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generally, would be liable to insuperable objections; and that his Majesty's ministers had made concessions which might be considered as having, in some degree, if not entirely, got rid of this difference. With respect to the Liturgy, he was far from undervaluing that difficulty, though it was a great relief to his mind, that, upon consideration, it did not strike him as affecting any religious view of the subject. No person thought more highly than he did, of the mention of her Majesty's name in the Liturgy. He did think there was something truly honourable in such a circumstance; and especially when it occurred in that admirable form of worship, and those unalterable forms of prayer, which so eminently distinguished the Protestant religion, as practised in this country; but yet more especially as it occurred in that beautiful form of supplication where all distinctions of men, in some degree, were forgotten, as if it were supposed that they all appeared before their Creator under that equal and common character -a just sense of which, was the best preparation for their general destiny. He held it an honour to be in any way connected with such a form of prayer. He believed it had been the ancient usage and common rule of the liturgy to pray for each of the royal personages, separately naming them: this, he admitted, had been the custom. But he did not think it could be contended that her Majesty was in fact omitted in the prayer; for if in the prayer the words used were," the King and all the Royal Family," her Majesty must be considered, he should apprehend, to be one of them, and consequently to be included. The Duke of York was the heir-presumptive to the Crown; but with that real and unaffected kindness, and that feeling of candour and simplicity which marked all the actions of that illustrious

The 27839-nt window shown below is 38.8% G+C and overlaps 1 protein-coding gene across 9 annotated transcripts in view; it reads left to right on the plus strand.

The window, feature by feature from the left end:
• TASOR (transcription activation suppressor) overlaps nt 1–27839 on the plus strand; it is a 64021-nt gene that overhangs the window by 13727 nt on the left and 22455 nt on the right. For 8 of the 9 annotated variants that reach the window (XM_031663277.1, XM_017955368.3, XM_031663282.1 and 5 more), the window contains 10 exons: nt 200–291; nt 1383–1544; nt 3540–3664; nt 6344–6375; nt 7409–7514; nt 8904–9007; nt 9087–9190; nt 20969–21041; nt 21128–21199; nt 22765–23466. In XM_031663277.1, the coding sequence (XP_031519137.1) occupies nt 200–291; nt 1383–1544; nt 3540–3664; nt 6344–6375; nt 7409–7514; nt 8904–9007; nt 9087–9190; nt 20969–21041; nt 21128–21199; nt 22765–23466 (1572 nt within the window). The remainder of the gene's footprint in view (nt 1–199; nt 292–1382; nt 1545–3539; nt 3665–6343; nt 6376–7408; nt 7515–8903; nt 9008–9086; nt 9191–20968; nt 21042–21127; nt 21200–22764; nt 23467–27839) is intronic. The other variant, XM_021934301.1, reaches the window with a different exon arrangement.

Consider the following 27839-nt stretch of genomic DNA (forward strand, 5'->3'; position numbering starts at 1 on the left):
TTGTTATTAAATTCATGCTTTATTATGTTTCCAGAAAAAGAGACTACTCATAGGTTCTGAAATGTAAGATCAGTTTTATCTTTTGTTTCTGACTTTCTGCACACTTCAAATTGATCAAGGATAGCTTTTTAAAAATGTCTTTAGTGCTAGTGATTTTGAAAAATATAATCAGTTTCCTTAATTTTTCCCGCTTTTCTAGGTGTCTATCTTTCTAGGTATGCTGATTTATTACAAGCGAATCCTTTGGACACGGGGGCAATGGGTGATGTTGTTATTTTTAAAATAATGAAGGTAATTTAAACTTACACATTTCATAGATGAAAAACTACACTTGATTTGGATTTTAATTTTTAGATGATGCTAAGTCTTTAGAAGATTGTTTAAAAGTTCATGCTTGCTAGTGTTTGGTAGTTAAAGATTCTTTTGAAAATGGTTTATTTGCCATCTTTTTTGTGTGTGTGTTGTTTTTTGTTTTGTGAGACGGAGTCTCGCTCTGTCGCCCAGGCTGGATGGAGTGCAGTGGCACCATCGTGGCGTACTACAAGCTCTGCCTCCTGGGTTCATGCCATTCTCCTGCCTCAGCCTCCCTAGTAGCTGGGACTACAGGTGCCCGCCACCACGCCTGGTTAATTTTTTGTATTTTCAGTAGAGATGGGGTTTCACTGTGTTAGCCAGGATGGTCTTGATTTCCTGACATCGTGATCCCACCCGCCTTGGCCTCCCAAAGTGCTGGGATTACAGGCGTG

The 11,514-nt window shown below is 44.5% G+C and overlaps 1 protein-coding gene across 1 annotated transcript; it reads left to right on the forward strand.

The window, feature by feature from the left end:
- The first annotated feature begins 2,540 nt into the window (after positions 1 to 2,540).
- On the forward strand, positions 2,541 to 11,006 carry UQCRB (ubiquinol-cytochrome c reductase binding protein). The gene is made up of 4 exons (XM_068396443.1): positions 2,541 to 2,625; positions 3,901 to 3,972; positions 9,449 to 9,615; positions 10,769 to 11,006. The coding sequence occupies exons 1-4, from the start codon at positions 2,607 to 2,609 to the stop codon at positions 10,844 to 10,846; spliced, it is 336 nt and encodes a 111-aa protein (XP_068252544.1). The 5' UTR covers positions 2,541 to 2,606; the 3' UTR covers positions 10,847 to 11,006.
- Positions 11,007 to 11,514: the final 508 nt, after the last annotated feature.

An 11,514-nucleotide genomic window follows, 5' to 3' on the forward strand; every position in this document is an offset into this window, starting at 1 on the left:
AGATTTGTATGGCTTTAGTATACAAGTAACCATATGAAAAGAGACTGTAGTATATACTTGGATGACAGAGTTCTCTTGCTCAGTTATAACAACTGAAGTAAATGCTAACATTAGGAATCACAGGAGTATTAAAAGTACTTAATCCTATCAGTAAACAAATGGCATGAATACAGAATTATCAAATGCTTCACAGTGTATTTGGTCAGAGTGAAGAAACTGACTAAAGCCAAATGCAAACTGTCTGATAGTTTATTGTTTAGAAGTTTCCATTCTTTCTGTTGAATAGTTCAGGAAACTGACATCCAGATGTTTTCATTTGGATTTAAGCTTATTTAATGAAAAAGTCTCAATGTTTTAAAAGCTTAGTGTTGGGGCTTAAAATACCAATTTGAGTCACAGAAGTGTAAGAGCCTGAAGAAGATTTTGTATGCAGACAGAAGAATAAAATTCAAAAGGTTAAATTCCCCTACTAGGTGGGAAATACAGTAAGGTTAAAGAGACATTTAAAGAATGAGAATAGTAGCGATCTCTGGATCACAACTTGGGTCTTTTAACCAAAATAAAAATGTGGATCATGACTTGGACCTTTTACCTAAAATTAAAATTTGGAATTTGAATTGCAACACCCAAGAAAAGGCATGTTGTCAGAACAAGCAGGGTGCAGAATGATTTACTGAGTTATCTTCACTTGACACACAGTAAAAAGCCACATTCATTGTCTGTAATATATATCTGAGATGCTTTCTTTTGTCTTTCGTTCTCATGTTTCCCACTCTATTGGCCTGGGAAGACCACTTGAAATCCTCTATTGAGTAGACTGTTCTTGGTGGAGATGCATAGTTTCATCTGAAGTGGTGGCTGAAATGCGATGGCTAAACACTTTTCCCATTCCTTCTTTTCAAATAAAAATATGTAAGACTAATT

individual, his royal highness, if he had been rightly informed, had wished and permitted that his name should be left out of the service. He meant nothing by these observations, except that it could not be contended that her Majesty was excluded from the prayers of the congregation. It appeared to him clear, that her Majesty's advisers had never treated this point as one to be insisted upon on religious principles; they had never brought it forward, indeed, till they came to the discussion of minor points. They admitted that some other concession might be an equivalent for it. All his desire was to avoid the horrors of that fatal green bag -(A laugh.)-The laughter of gentlemen around him only shewed, that when the mind had once imbibed a ludicrous association of images, it would still retain it, even in the most serious moments. For himself, if he had unknowingly and involuntarily joined in that laughter, he could only say, that though there might be a smile on his lips, there was a pang at his heart, while he contemplated the deplorable consequences which must ensue if the contents of that bag should ever be examined. But there was one part of these conferences which gave him consolation in the midst of his distress: there was something which cheered and consoled the dreary prospect that lay before him-a ray of comfort which illuminated that appalling darkness that had hitherto pervaded this melancholy subject. When he found mention made of the recognition of her Majesty's rights, and the vindication of her character, it directly struck himwhat recognition of her rights-what vindication of her character-could be more effectual or more honourable than that she should receive from the House of Commons, from the Parliament of this country, the assurances, that, if she would make a sacrifice of